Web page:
February 18, 2008
Graduating or just surviving those remaining upper-division courses is probably on every senior’s mind just about now. The joy of being almost done, of all-nighters paying off, and the anxiety to join the real world and “get on with life” flood in at overwhelming speeds.
But when you graduate, where will you be financially? Have you been saving up money or spending it all on books, booze & tuition? With graduation does come a little nest egg of money from family and relatives, but be sure not to squander all that away and start thinking longer term! No, this is not a sponsored post where we’ll be promoting some great savings account for college grads or money management program. Rather we’ll just provide a few quick and dirty tips in hopes that your account balances don’t go negative and you’ll be on your way to a successful career soon.
Forbes.com recently published an interesting article about 5 kids who built up businesses and each made a million-dollars before even turning 20. Give a read to these young entrepreneurs!
Most student loans have a grace period of 6 months, but not all. Double check to see what kind of payments will be required and when they start. We’re sorry to be downers, but unless you are one of the lucky few college students who did not need to take out loans, you’re already in debt. Hit these payments hard and fast and get out without paying ridiculous amounts of interest. Not to mention, if you’re planning on going to law school or med school, you want to get these loans off your shoulders or at least under control.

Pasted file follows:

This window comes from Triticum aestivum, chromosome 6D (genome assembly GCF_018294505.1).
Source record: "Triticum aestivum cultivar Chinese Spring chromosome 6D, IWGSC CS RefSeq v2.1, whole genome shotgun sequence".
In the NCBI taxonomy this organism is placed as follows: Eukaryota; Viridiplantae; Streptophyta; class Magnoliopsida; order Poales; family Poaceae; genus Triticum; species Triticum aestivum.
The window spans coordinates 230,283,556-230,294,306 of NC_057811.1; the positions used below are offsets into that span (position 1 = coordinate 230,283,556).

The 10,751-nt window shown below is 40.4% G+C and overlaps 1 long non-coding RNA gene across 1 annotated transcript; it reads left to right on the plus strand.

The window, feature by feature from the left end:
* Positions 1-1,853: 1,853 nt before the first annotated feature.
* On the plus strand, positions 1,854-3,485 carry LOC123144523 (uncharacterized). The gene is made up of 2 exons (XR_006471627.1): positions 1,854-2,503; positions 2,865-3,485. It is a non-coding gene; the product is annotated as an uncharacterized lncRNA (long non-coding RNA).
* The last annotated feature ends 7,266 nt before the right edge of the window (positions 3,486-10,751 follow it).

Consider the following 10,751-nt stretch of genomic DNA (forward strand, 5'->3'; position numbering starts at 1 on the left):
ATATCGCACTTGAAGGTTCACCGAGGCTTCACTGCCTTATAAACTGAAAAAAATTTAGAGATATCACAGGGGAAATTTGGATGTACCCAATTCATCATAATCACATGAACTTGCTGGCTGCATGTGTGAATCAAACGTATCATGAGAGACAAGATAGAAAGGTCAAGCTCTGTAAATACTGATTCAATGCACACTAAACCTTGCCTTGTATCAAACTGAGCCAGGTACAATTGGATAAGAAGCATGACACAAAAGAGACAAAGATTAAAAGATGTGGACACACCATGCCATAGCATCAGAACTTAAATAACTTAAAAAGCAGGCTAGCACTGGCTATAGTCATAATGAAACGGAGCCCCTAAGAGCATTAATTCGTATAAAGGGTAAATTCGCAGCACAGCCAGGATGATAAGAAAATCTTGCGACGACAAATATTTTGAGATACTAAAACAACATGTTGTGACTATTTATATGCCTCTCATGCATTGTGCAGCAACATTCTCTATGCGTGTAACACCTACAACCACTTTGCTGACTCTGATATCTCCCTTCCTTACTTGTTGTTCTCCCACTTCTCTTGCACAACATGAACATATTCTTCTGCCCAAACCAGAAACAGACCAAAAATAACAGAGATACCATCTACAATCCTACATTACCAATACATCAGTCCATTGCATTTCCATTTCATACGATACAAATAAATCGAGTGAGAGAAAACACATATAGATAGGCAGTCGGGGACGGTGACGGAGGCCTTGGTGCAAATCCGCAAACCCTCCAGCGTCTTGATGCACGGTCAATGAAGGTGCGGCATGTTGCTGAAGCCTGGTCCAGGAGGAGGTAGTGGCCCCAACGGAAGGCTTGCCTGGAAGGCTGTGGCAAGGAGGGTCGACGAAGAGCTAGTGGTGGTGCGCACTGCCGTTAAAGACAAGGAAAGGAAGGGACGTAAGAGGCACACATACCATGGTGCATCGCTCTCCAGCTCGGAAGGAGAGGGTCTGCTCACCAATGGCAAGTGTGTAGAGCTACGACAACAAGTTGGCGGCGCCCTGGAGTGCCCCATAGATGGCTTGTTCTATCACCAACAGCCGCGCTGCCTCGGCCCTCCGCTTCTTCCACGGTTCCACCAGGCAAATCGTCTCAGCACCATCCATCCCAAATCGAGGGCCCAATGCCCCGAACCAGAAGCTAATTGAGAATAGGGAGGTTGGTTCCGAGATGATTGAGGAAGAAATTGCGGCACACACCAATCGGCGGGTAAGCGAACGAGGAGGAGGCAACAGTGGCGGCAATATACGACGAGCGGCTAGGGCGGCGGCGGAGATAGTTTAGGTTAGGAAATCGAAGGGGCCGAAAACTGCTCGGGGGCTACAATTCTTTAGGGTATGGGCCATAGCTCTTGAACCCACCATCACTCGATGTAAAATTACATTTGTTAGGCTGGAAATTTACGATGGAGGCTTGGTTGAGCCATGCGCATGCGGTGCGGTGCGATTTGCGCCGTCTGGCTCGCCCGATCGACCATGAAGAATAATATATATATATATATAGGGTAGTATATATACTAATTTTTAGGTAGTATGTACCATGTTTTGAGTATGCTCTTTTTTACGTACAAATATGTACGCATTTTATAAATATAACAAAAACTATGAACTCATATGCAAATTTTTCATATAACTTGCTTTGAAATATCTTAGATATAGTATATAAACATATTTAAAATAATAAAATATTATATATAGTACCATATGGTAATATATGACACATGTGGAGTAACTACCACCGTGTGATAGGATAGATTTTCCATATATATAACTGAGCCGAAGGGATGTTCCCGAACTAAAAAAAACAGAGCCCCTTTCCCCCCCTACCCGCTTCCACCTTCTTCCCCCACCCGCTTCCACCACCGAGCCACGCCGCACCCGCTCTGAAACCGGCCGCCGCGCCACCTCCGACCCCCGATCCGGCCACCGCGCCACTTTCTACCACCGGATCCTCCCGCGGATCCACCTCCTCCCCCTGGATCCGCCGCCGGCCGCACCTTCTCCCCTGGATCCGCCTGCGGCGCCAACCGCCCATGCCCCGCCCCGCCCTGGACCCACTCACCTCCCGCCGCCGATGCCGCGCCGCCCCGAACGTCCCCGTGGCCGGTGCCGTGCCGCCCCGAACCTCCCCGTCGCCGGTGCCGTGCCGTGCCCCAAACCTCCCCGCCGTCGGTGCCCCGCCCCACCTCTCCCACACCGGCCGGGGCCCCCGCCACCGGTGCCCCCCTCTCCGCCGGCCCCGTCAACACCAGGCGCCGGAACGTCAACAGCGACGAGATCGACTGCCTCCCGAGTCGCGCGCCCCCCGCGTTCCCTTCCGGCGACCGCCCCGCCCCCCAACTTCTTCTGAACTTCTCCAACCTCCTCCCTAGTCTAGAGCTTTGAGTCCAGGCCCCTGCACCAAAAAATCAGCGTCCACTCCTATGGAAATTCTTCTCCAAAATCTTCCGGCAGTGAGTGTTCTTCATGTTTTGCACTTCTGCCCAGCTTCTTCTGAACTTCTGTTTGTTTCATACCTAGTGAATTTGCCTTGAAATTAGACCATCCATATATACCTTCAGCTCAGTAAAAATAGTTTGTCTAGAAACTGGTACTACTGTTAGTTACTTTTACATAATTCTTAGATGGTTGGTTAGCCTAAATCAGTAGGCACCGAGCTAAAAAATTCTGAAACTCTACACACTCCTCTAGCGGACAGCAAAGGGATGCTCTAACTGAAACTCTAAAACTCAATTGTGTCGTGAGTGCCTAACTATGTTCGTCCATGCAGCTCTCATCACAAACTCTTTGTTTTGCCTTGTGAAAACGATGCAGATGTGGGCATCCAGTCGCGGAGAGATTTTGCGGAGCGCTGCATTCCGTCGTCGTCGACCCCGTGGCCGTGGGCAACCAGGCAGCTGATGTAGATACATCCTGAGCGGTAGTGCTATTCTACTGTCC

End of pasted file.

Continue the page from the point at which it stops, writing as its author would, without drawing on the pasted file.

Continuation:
Assuming this is an option and you do not abhor your parents with every muscle in your body, consider moving home.
In doing so, you save so much money, which can be used to save up for that new car, pay off student loans, buy new clothes, or get those new gadgets you wanted. The costs of living by yourself has increased so much and in this recession like economy, it’s somewhat dangerous to take on so many monthly expenses straight out of college. By living at home, you do not have to pay the ridiculous security deposits, monthly rent, utility bills, internet bills, laundry, and food! You save upwards of $1,000 a month.
And yes, parents can cramp your style a little… but they love you.
The interest rates you get from online banks such as ING Direct or Emmigrant Direct almost triple those you get at your average Wells Fargo or WaMu. Look into opening an account at a credible FDIC insured bank and start building up interest for your savings (or future savings). Also, you should check with your current bank to make see if you will be charged any additional monthly fees (if you signed up for a college savings account, you may be charged monthly fees upon graduating).
“99% of everything done in the world, good or bad, is done to pay a mortgage. Perhaps the world would be a better place if everyone rented.” – Thank You for Smoking – Nick Naylor (Aaron Eckhart)
If you have not already begun, start your job hunt now! See our recent post on 5 Ways You Can Stand Out From Other Graduating College Seniors
Have some tips for us or other seniors and would like to share? Comment below!
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